A Conversation with Speechwriter and Author Barton Swaim
Barton Swaim's debut book, The Speechwriter – A Brief Education in Politics, is making waves. Set during his years working as the Communications Officer and Speechwriter for Mark Sanford, the South Carolina Governor who famously "disappeared" to be with his mistress in Argentina, Swaim tells what it was like to be inside the spin room during a time of political upheaval, and his candid, often humorous, behind-the-scenes look at the world of high-stakes politics presents a cautionary tale for idealistic young men and women drawn to the flame of democracy in action. Stay Thirsty Magazine had a very cool time visiting with Barton Swaim at his home in Columbia, South Carolina for this Conversation.
STAY THIRSTY: In your debut memoir, The Speechwriter, you chronicle your time working for the highly controversial Governor of South Carolina, Mark Sanford. What motivated you to tell this story? How do you think now-Congressman Sanford will react?
BARTON SWAIM: Almost as soon as I went to work in that office, I knew I wanted to write about it. I didn't know what sort of book it would be or what I'd say in it—I thought, wrongly, that it would probably be a novel—but it was such a crazy place, and the boss himself was such a weird and fascinating guy, I thought: Start taking notes, man. That was two years before he "disappeared" to Argentina. After that, I thought: Well there's your narrative arch. It's all downhill from here.
How will he take it? I don't think it will do him any political damage. He's far more capable of doing damage to himself than I ever will be. He and his allies have said a few prickly things to the media about it, but they can relax. It's a comedy. I mean, sure—he does come across in the book as a self-absorbed and extremely difficult person, but who didn't know that about him already? The book is meant to be funny—I hope it's funny—not to hurt him or anybody else.
STAY THIRSTY: Politics attracts young and talented people, often filled with idealism and a willingness to believe in a candidate or an elected official. Did you drink that Kool-Aid and when did it start to wear off?
BARTON SWAIM: Absolutely I drank it. Politics appeals to people for different reasons, obviously. Some like the power—the close proximity you have to changes that will affect millions of people. Some like the "game" of it—defeating the other side gives you a kind of rush. Some like the prestige: being seen as important, significant, talented. And I guess some actually want to change things for the better. For most people in politics, it's probably a combination of all these things. That was true of me. I was vain and interested in being well thought of, but I did want to contribute in some way, too.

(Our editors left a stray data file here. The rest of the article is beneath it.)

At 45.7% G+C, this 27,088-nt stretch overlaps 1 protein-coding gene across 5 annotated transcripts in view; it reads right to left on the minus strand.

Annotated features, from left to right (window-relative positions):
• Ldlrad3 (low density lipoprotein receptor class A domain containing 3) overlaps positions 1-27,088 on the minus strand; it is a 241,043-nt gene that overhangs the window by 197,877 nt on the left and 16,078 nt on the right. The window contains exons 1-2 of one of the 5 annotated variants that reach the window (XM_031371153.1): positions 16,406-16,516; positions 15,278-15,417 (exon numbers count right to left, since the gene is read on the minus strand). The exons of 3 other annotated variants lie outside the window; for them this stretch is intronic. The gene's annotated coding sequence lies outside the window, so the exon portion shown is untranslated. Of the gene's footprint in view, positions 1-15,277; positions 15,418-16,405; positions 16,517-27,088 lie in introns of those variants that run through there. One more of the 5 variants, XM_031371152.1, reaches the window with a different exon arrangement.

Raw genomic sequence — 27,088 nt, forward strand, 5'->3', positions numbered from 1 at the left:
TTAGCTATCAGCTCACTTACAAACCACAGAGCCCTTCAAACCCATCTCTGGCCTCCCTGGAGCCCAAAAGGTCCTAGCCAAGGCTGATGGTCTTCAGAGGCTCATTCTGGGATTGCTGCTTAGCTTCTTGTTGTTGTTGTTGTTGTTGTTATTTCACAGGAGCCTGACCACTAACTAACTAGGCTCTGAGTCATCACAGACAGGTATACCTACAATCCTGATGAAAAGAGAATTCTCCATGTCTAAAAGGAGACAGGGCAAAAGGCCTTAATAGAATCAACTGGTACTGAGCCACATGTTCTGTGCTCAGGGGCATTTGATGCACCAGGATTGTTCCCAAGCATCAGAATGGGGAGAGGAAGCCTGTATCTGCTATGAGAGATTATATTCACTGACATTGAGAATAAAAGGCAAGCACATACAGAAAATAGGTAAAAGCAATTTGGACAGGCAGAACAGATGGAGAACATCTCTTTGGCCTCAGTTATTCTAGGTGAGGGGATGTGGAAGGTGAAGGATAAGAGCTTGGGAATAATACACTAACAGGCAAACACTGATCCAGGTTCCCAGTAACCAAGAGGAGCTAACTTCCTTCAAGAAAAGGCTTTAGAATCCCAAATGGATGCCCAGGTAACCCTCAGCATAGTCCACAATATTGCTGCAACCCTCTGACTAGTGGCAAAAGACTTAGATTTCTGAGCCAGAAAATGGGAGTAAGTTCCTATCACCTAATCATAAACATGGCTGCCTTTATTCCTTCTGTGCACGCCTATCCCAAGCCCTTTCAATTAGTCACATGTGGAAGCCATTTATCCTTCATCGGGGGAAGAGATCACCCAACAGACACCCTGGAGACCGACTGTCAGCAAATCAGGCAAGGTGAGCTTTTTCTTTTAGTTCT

When you're young, though, and maybe when you're not so young anymore, too, you overestimate what politics and government policies can accomplish. And once you're invested in a politician—once your success in life is tied to his—you start to confuse what's good for your boss (and by extension what's good for you) with what's good for the state or the nation. You can't help it. You just become so involved with your work—promoting the boss's agenda, making him look good, trying to refute his critics—that before long what you're really doing is promoting someone's political career. And that's not really what you started out to do.
STAY THIRSTY: As you look back at your time crafting speeches for then-Governor Sanford, how were you able to "square the circle" with your conscience as the circumstances began to spin out of control?
BARTON SWAIM: It helped that I didn't have anywhere else to go. The scandal happened in June of 2009, the economy was terrible, and job prospects just weren't good for someone in my position. I didn't have a choice, but even so it was pretty difficult. I thought he should resign. I suspect other staffers did, too, but we never talked about it openly. He'd made a joke of the state; he'd embarrassed everyone—his family, his staff, his supporters, everyone. He should have gone. But it wasn't my call, and he didn't go. And once he made that decision, a weird dynamic took hold in the office. Most of the legislature was out to get him—always had been—and this was their chance to do him in. Well, most of the legislature consisted (still consists actually) of a lot of unprincipled buffoons and corrupt hucksters. And we just weren't prepared to let them do that to him. It became a little like defending your drunken father—he might be a good-for-nothing jackass, but he's our good-for-nothing jackass, and we weren't going to let those slimeballs do it to him. So we all without meaning to, I think, threw ourselves into defending the boss, and this strange camaraderie took hold that had never been there before. That sort of took care of the conscience issue, I guess.
STAY THIRSTY: You ask the question in your book, "Why do we trust men who have sought and attained high office by innumerable acts of vanity and self-will?" Why do we?
BARTON SWAIM: Because they seem so trustworthy! Sure, we deny it, we're taken in by it. "I don't trust politicians," we tell ourselves and each other. And yet we do trust them; some of them anyhow. We trust the ones we like for one reason or another—the ones we agree with, the few we happen to think are honest and principled. And anyway there is empirical evidence that we trust them: we keep giving them more and more power. State and local governments hold vastly more power than they did, say, thirty or forty years ago—which means we've been content to let elected officials handle things that weren't handled by them before. But who can blame us? As I say, they seem trustworthy. That's what they're good at—that's what got them to where they are.